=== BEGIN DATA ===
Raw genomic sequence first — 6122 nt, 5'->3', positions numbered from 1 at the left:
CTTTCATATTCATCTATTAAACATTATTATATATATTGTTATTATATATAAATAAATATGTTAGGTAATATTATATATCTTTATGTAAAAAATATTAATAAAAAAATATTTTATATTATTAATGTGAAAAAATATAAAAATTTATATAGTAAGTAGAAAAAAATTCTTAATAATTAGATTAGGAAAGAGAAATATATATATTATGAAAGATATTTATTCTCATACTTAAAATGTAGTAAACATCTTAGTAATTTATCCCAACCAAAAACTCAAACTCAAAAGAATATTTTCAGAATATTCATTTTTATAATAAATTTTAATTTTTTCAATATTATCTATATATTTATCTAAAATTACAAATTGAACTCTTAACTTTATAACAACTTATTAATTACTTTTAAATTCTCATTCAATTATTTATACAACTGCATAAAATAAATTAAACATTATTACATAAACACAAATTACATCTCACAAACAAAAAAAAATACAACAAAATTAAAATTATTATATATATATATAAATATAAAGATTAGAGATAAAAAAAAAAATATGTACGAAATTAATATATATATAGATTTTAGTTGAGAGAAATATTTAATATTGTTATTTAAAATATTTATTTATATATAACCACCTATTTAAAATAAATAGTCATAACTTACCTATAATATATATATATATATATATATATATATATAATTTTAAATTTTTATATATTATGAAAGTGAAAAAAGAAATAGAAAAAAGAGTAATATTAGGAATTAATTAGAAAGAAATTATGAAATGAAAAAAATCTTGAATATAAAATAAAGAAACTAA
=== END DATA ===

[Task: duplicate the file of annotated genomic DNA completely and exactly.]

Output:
Raw genomic sequence first — 6122 nt, 5'->3', positions numbered from 1 at the left:
CTTTCATATTCATCTATTAAACATTATTATATATATTGTTATTATATATAAATAAATATGTTAGGTAATATTATATATCTTTATGTAAAAAATATTAATAAAAAAATATTTTATATTATTAATGTGAAAAAATATAAAAATTTATATAGTAAGTAGAAAAAAATTCTTAATAATTAGATTAGGAAAGAGAAATATATATATTATGAAAGATATTTATTCTCATACTTAAAATGTAGTAAACATCTTAGTAATTTATCCCAACCAAAAACTCAAACTCAAAAGAATATTTTCAGAATATTCATTTTTATAATAAATTTTAATTTTTTCAATATTATCTATATATTTATCTAAAATTACAAATTGAACTCTTAACTTTATAACAACTTATTAATTACTTTTAAATTCTCATTCAATTATTTATACAACTGCATAAAATAAATTAAACATTATTACATAAACACAAATTACATCTCACAAACAAAAAAAAATACAACAAAATTAAAATTATTATATATATATATAAATATAAAGATTAGAGATAAAAAAAAAAATATGTACGAAATTAATATATATATAGATTTTAGTTGAGAGAAATATTTAATATTGTTATTTAAAATATTTATTTATATATAACCACCTATTTAAAATAAATAGTCATAACTTACCTATAATATATATATATATATATATATATATATATAATTTTAAATTTTTATATATTATGAAAGTGAAAAAAGAAATAGAAAAAAGAGTAATATTAGGAATTAATTAGAAAGAAATTATGAAATGAAAAAAATCTTGAATATAAAATAAAGAAACTAA